Academic journal article Sign Language Studies

Establishment of a Phonemic Clustering System for American Sign Language

Academic journal article Sign Language Studies

Establishment of a Phonemic Clustering System for American Sign Language

Article excerpt


Executive functioning, the self-regulatory or control system that governs all cognitive, behavioral, and emotional activity, may be measured by means of a variety of psychological and neuropsychological tests, including tests of verbal fluency A subset of these tasks, phonemic fluency, requires a person to generate words based on a letter cue (e.g., words that begin with the letter f). However, such tests are designed for users of spoken language. This article reports on the use of a measure of verbal fluency for American Sign Language (ASL) for which, in addition to the traditional score based on the total number of words produced during the task, an analysis of ASL-based "clusters" (related signs produced in succession) and "switches" (transitions from one cluster to another) was developed. Previous research with standard verbal fluency tasks has suggested that cluster and switching analysis reflects mental flexibility and cognitive search skills. A system for analyzing phonemic clusters in ASL is described, and its application is demonstrated using a case example.

Executive functioning is defined as the self-regulatory or control system that governs all cognitive, behavioral, and emotional activity (Denckla 1996; Anderson 2008; Hauser, Lukomski, and Hillman 2008). Aspects of executive functioning include initiating activity, inhibiting behavior, shifting between tasks, planning and organizing, selecting goals, and monitoring and evaluating behavior, among others (Gioia et al. 2000).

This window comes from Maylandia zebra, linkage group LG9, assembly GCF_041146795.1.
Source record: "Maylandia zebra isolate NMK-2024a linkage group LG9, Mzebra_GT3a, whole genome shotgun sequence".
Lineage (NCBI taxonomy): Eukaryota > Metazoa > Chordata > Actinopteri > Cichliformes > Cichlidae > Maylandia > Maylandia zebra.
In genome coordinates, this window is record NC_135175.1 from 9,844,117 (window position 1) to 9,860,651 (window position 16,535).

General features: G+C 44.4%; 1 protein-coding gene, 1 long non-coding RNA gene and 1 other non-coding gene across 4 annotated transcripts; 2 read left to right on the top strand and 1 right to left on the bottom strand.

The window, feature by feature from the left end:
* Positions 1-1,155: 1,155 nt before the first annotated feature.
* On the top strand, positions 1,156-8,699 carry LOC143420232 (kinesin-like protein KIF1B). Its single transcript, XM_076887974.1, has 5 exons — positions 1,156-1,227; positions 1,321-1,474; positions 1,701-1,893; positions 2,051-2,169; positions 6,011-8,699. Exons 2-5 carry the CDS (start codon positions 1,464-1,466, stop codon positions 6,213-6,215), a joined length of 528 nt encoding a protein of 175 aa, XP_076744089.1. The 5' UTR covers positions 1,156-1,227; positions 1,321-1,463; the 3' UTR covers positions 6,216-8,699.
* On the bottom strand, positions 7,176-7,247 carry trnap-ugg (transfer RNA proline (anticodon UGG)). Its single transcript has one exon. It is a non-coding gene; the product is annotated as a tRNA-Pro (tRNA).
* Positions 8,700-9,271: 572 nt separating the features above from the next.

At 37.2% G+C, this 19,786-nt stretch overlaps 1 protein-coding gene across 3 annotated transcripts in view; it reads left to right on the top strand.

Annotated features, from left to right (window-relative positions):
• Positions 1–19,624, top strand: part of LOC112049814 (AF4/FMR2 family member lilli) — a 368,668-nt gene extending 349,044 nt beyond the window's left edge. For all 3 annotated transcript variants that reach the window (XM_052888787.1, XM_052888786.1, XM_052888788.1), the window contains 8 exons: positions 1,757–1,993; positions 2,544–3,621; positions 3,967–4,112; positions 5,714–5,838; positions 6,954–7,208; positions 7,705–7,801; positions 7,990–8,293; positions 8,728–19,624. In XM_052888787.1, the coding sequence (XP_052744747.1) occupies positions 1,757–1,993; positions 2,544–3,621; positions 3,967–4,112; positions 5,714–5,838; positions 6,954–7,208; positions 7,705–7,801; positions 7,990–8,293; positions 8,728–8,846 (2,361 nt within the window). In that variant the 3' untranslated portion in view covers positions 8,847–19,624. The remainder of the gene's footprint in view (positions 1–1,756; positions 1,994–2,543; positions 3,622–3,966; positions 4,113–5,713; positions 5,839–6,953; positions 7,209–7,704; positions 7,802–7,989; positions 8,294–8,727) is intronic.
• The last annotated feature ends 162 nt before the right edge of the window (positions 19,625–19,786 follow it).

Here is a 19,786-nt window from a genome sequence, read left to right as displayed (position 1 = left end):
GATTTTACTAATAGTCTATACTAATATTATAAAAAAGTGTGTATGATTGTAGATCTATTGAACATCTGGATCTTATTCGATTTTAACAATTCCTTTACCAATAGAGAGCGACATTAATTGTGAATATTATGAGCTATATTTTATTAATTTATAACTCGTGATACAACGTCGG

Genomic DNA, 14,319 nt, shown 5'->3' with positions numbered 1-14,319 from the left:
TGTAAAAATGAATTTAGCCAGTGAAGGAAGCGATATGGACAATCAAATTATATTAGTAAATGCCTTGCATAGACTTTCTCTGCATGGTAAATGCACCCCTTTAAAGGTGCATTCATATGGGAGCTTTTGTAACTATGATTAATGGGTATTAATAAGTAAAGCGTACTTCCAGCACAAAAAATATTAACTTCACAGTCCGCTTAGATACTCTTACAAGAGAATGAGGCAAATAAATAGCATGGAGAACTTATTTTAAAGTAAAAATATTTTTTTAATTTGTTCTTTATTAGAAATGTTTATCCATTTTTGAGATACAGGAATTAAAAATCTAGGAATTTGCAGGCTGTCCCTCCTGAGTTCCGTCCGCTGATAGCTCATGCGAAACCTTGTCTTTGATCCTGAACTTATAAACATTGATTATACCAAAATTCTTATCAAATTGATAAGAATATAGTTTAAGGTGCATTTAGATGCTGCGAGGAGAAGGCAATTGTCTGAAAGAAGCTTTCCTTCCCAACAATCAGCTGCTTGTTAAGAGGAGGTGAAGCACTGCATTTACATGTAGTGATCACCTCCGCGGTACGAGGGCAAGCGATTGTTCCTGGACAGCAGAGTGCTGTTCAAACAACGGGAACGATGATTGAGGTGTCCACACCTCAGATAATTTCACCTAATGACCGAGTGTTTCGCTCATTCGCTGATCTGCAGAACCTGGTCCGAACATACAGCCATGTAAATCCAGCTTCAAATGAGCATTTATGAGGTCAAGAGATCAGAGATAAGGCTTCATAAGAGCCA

Certain aspects of executive functioning are commonly measured by tests of verbal fluency. The two main types are phonemic fluency tests (e.g., controlled oral word association [COWA] tasks) and semantic fluency tests. In a COWA test, a person must generate words in response to a letter cue. For instance, if individuals are asked to provide words that begin with the letter I, they might respond with "lion" or "learn." A test of semantic fluency measures a persons ability to produce words in response to a categorical cue (Baron 2004; Strauss, Sherman, and Spreen 2006). For example, if given the category animals, individuals might respond with "dog," "cat," or "mouse."Verbal fluency tests are thought to demonstrate a persons level of lexical organization, and these tasks involve many mental processes in their successful completion.They appear to involve (1) immediate attention to initiate the generation of words, (2) an available word knowledge (i.e., semantic/lexical system) from which to select, (3) the ability to retrieve from verbal declarative memory, and (4) an executive ability to coordinate this process, including working memory to monitor performance and avoid breaking the rules (e.g., no proper nouns) (Ruff et al. 1997). Individuals are also required to understand and remember task directions/parameters in order to successfully complete these tasks.

The FAS is the most commonly used measure of COWA and is widely employed for both research and clinical purposes (Barry, Bates, and Labouvie 2008). In the common administration of this task, participants are asked to produce as many words as possible that begin with a certain letter within one minute: "I will say a letter of the alphabet.Then I want you to give me as many words that begin with that letter as quickly as you can. For example, if I say ?b,' you might give me ?bad,' ?battle,' and ?bed.' I do not want you to use words that are proper names, such as ?Boston,'?Bob,' or ?Buick.' Also, do not give me the same word with different endings, such as ?eat' and ?eating.' Any questions? (pause) Begin when I say the letter.The first letter is f. Go ahead" (Strauss, Sherman, and Spreen 2006, 502).

Until recently, very little research has studied verbal fluency in individuals who are deaf or hard of hearing. Analyses by Morere, Witkin, and Murphy (2012), using a signed administration of the task, compared the number of words (signs) that deaf and hard of hearing college students produced on a COWA task (FAS) to published metanorms based on results from hearing people and found that the deaf and hard of hearing students produced more than one standard deviation fewer words than their hearing peers. …

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